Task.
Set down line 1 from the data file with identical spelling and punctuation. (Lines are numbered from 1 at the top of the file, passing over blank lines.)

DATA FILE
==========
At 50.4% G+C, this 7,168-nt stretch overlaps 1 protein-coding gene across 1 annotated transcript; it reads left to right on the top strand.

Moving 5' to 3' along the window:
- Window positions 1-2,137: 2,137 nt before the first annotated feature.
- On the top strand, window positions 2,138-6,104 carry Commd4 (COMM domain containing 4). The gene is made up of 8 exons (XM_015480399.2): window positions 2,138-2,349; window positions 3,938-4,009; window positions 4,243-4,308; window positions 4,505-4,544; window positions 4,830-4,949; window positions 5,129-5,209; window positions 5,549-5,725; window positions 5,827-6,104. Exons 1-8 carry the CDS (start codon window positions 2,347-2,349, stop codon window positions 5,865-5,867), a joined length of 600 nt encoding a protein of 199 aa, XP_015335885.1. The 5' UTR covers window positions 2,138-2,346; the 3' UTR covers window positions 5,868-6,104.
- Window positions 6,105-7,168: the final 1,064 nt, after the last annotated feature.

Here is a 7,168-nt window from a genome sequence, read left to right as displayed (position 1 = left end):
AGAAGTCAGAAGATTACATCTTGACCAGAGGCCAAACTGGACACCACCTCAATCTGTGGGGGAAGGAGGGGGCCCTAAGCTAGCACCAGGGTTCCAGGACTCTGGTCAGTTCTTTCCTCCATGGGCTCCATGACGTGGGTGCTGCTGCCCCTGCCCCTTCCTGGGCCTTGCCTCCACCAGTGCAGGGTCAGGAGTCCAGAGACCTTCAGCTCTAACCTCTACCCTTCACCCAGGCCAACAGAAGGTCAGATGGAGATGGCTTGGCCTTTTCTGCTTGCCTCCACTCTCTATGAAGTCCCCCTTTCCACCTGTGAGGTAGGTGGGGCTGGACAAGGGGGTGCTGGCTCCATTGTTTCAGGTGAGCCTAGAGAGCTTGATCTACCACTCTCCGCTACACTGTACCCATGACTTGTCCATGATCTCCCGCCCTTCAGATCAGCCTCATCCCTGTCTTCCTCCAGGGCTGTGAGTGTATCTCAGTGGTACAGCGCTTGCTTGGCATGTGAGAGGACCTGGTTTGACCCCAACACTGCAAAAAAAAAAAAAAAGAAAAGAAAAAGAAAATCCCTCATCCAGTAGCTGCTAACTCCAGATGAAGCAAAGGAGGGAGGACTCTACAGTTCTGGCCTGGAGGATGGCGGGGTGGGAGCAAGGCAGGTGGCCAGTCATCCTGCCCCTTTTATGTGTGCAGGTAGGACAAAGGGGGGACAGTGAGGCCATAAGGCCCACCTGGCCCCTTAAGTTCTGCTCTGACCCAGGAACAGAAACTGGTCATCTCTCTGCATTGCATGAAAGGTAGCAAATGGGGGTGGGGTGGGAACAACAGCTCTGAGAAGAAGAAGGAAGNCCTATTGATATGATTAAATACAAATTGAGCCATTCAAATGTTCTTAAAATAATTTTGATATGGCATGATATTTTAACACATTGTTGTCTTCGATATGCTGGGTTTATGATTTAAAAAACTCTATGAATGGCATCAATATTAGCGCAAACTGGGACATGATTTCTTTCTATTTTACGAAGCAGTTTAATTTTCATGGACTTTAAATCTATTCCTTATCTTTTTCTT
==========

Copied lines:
At 50.4% G+C, this 7,168-nt stretch overlaps 1 protein-coding gene across 1 annotated transcript; it reads left to right on the top strand.